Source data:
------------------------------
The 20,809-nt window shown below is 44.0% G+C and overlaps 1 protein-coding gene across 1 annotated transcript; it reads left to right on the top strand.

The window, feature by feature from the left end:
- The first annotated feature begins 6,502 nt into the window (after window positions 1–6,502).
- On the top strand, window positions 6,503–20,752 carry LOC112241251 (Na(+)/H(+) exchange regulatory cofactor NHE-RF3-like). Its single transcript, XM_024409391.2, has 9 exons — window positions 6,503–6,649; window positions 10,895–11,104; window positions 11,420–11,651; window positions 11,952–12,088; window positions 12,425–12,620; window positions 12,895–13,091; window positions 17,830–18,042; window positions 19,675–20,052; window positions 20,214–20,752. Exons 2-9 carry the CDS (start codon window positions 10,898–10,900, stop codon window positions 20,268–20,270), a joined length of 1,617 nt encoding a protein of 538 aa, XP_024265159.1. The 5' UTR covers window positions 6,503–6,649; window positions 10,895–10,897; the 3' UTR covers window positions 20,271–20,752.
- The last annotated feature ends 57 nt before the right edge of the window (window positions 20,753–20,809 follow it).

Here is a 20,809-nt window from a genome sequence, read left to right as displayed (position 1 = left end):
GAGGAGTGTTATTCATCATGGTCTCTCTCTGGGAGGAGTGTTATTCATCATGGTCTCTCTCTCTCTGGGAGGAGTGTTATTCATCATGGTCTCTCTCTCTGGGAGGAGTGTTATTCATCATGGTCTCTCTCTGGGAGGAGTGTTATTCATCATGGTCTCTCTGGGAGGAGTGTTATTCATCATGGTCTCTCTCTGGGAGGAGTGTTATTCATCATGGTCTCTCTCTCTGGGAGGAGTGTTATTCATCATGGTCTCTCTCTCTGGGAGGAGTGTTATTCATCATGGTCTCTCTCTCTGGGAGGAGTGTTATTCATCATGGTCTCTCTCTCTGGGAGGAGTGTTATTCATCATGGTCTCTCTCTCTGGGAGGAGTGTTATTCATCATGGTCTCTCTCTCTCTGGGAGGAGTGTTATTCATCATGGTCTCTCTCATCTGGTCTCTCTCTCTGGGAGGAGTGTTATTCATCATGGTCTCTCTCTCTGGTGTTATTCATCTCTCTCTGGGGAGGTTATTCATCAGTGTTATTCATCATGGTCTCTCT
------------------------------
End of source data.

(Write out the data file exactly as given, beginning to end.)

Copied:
The 20,809-nt window shown below is 44.0% G+C and overlaps 1 protein-coding gene across 1 annotated transcript; it reads left to right on the top strand.

The window, feature by feature from the left end:
- The first annotated feature begins 6,502 nt into the window (after window positions 1–6,502).
- On the top strand, window positions 6,503–20,752 carry LOC112241251 (Na(+)/H(+) exchange regulatory cofactor NHE-RF3-like). Its single transcript, XM_024409391.2, has 9 exons — window positions 6,503–6,649; window positions 10,895–11,104; window positions 11,420–11,651; window positions 11,952–12,088; window positions 12,425–12,620; window positions 12,895–13,091; window positions 17,830–18,042; window positions 19,675–20,052; window positions 20,214–20,752. Exons 2-9 carry the CDS (start codon window positions 10,898–10,900, stop codon window positions 20,268–20,270), a joined length of 1,617 nt encoding a protein of 538 aa, XP_024265159.1. The 5' UTR covers window positions 6,503–6,649; window positions 10,895–10,897; the 3' UTR covers window positions 20,271–20,752.
- The last annotated feature ends 57 nt before the right edge of the window (window positions 20,753–20,809 follow it).

Here is a 20,809-nt window from a genome sequence, read left to right as displayed (position 1 = left end):
GAGGAGTGTTATTCATCATGGTCTCTCTCTGGGAGGAGTGTTATTCATCATGGTCTCTCTCTCTCTGGGAGGAGTGTTATTCATCATGGTCTCTCTCTCTGGGAGGAGTGTTATTCATCATGGTCTCTCTCTGGGAGGAGTGTTATTCATCATGGTCTCTCTGGGAGGAGTGTTATTCATCATGGTCTCTCTCTGGGAGGAGTGTTATTCATCATGGTCTCTCTCTCTGGGAGGAGTGTTATTCATCATGGTCTCTCTCTCTGGGAGGAGTGTTATTCATCATGGTCTCTCTCTCTGGGAGGAGTGTTATTCATCATGGTCTCTCTCTCTGGGAGGAGTGTTATTCATCATGGTCTCTCTCTCTGGGAGGAGTGTTATTCATCATGGTCTCTCTCTCTCTGGGAGGAGTGTTATTCATCATGGTCTCTCTCATCTGGTCTCTCTCTCTGGGAGGAGTGTTATTCATCATGGTCTCTCTCTCTGGTGTTATTCATCTCTCTCTGGGGAGGTTATTCATCAGTGTTATTCATCATGGTCTCTCT